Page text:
Environmental Groups Increasingly Concerned about Coal Ash Contamination in Tennessee

Guest Blog | March 13, 2014 | Press Releases

Dan River Spill in North Carolina Illustrates Dangers of Lax Coal Ash Regulation

Angela Garrone – Southern Alliance for Clean Energy (865) 637-6055, x23; [email protected]
Stephanie Matheny – Tennessee Clean Water Network (865) 522-7007, x102; [email protected]
Abel Russ – Environmental Integrity Project (202) 263-4453; [email protected]
Jared Saylor – Earthjustice (202) 745-5213; [email protected]

Nashville, TN – In the wake of the recent coal ash disaster at Duke Energy’s Dan River plant in Eden, NC, environmental groups have become increasingly concerned with the Tennessee Department of Environment and Conservation’s (TDEC) handling of toxic coal ash within the state. According to the Environmental Protection Agency (EPA), Tennessee’s coal ash impoundments can hold up to 16.8 billion gallons of coal ash and the Tennessee Valley Authority’s (TVA) coal plants generate 3.2 million tons of coal ash annually – ranking Tennessee as the 13th highest coal ash producing state in the nation. Despite TVA’s own 2008 Kingston coal ash disaster, which dumped over 1 billion gallons of ash sludge into the Clinch and Emory Rivers and across 300 acres of neighboring property, TDEC and TVA have failed to adequately address continual problems with coal ash impoundments within Tennessee.

After the Kingston disaster, former TVA CEO Tom Kilgore promised to convert all of TVA’s dangerous wet ash impoundments, which are prone to spills and leakage into water supplies, to safer dry ash, lined landfills. Although TVA made some progress with conversions at its Bull Run and Kingston plants, according to a recent TDEC filing with the Tennessee General Assembly, TVA is almost a decade away from completing all of its conversions. TVA recently proposed building a dry ash landfill at its Gallatin plant, but even that proposal does not include adequate monitoring to ensure that ash stored in the dry landfill does not cause further contamination of surrounding water resources.

“TVA is in transition, as it retires more coal plants, making this a critical time for dealing with the toxic legacy of burning coal in Tennessee,” said Abel Russ, attorney at the Environmental Integrity Project. “TDEC has an obligation to ensure that old TVA ash impoundments are closed in a way that protects human health and the environment. TVA, meanwhile, has a responsibility to close these dangerous coal ash impoundments on schedule.”

During an October 2013 TDEC Board of Water Quality, Oil and Gas hearing on a challenge of a Clean Water Act permit for TVA’s Bull Run plant, TVA staff indicated that it might no longer be fully committed to converting all of its wet ash storage facilities to dry ash storage facilities. At the hearing, Sam Hixson, TVA’s corporate representative and regulatory manager for waste, testified that the conversions were not required by regulation and that TVA will wait until the finalization of pending EPA regulation before it moves forward with additional conversions. Mr. Hixson’s testimony can be found on page 84 of the transcript of that hearing, found here.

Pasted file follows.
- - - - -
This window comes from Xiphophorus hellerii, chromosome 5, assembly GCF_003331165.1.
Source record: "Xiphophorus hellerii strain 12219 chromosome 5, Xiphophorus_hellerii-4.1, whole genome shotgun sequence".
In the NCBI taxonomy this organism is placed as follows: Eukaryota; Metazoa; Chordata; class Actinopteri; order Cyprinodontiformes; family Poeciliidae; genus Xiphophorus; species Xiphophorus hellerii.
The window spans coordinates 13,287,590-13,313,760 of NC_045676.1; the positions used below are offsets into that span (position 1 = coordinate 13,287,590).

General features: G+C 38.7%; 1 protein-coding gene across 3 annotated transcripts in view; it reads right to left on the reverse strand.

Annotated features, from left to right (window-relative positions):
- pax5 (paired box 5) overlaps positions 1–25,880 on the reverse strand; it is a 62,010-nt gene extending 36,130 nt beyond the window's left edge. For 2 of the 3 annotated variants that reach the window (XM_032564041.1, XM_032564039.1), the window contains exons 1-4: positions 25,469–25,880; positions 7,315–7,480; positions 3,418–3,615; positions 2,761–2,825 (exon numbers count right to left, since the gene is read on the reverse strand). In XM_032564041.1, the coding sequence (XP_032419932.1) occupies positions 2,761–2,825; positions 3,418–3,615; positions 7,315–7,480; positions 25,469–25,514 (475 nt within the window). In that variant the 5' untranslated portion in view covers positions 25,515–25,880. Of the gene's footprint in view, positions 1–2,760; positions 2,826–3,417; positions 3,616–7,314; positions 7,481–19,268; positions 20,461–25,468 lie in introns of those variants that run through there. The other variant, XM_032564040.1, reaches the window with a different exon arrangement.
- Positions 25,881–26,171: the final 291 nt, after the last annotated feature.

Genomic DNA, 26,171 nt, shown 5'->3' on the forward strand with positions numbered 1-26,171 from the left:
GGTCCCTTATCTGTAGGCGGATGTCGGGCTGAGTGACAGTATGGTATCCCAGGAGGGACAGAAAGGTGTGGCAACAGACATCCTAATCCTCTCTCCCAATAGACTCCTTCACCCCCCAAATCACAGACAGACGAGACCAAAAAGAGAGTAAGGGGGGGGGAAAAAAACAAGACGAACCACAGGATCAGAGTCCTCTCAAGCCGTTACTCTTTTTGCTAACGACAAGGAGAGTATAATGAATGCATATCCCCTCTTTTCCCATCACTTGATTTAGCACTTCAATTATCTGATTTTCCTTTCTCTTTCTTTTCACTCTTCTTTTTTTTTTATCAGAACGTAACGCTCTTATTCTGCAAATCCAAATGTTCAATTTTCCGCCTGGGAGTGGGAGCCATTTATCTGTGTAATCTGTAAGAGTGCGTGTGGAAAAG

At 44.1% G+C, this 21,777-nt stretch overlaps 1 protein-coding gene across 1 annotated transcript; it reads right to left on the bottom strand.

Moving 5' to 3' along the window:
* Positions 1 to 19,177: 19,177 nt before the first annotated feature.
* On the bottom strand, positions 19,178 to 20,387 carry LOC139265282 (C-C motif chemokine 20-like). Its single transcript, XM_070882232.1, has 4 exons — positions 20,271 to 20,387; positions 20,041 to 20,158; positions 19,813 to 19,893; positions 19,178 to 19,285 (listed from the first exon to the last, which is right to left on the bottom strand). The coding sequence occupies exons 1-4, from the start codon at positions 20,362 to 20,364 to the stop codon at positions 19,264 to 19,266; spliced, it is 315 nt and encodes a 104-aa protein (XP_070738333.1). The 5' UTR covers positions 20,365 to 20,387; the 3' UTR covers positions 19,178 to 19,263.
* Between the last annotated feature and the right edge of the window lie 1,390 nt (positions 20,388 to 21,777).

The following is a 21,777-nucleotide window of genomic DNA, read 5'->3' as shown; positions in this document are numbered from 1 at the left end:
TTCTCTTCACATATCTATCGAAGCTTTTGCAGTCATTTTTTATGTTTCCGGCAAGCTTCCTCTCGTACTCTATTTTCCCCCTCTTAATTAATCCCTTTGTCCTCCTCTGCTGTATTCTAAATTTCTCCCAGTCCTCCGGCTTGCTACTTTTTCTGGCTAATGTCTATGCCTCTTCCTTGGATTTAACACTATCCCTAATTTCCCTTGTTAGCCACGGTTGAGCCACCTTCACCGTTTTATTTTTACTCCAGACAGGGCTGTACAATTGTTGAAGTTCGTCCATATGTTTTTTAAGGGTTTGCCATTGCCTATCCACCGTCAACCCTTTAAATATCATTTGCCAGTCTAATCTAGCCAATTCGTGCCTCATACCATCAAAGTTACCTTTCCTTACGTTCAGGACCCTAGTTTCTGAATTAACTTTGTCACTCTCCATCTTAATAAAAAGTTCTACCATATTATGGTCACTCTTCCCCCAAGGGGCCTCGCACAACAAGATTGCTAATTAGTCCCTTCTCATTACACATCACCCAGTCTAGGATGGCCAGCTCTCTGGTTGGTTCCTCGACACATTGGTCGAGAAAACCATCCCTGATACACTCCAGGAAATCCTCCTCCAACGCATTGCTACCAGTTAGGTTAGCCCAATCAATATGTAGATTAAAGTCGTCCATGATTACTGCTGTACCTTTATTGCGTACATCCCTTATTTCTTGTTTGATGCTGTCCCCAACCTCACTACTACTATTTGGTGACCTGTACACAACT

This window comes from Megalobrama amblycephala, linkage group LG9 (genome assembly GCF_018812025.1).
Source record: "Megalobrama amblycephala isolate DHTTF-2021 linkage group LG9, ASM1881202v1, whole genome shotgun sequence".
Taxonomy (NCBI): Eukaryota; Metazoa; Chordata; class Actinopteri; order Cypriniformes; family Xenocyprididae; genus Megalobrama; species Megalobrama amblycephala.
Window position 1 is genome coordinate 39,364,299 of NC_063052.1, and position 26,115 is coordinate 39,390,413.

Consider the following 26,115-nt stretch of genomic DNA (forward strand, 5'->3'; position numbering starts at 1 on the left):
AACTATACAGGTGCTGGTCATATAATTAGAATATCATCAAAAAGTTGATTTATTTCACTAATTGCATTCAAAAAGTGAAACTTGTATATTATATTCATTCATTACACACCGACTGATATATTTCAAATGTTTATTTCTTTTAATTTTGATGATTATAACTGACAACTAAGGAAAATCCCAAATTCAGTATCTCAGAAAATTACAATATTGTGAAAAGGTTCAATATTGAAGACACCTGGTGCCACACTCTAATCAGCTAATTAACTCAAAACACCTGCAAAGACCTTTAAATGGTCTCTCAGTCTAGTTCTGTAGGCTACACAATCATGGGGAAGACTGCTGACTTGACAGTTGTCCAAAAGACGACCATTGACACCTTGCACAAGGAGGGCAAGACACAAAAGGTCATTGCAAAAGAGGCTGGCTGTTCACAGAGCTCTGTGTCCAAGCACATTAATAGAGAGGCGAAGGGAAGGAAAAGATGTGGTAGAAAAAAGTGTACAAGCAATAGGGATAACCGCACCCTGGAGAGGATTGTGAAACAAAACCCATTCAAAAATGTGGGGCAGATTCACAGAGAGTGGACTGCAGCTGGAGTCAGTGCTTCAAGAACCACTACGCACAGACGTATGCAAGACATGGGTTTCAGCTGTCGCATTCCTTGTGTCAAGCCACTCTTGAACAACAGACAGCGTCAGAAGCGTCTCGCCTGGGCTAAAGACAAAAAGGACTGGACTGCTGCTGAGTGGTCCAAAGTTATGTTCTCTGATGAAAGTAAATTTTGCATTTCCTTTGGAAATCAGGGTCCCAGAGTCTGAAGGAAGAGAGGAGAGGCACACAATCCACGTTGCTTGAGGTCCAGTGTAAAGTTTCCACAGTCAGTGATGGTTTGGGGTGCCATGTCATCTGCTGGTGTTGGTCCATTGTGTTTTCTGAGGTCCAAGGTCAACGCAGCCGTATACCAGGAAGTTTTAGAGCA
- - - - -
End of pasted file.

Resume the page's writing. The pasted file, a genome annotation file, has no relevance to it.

“TVA ought to be proactive in addressing its coal ash contamination problems. Hiding behind outdated regulations is no excuse for continuously endangering the water resources and people of the Tennessee Valley,” said Angela Garrone, Southeast Energy Research Attorney at the Southern Alliance for Clean Energy. “In light of the recent court ruling against Duke Energy for similar groundwater contamination violations caused by coal ash, we hope TDEC is rethinking its approach to regulation of TVA’s coal ash impoundments.”

In addition to TVA’s apparent backsliding, TDEC has done little to address existing leaking coal ash impoundments that are contaminating groundwater at each of TVA’s 11 coal plants. According to a recent report from the Environmental Integrity Project, polluted groundwater at TVA coal plant sites is also draining into nearby rivers and streams, posing a long-term environmental threat. Although evidence of contamination is substantial, TVA stopped monitoring at some sites after initial testing results indicated high levels of arsenic, boron, manganese and other toxic metals.

“More than five years after the Kingston disaster, TDEC is sitting idly by waiting for EPA to tell it what to do about TVA’s coal ash impoundments,” said Tennessee Clean Water Network attorney Stephanie Matheny. “There is no reason to think that what happened at Kingston or at Duke Energy’s Dan River plant won’t happen again in Tennessee. We need to get coal ash out of TVA’s leaking, unlined ponds and out of the flood plains of Tennessee’s rivers.”

When environmental groups confronted TDEC about known arsenic contamination caused by an abandoned impoundment at TVA’s Allen plant in Memphis, TN, TDEC acknowledged the contamination but took no efforts to remediate or conduct further monitoring of the site to assess the severity of on-site contamination. Unlined, unmonitored legacy coal ash sites, like those at TVA’s John Sevier facility, can also pose long-term risks to surrounding water bodies when not properly sealed and monitored. It remains unclear how TVA will handle closure of its existing ash impoundments at plants that will be retiring in the near future. If the situation at John Sevier is any indication, however, it doesn’t seem likely that TVA will close ponds in a safe, protective manner without being pushed to do so by TDEC.

“TVA should have learned a lesson in 2008 that wet coal ash storage is a disaster waiting to happen,” said Mary Whittle, staff attorney at Earthjustice. “Clean water is a precious resource that needs protecting, and TVA’s actions have shown that keeping waters clean simply isn’t their priority.”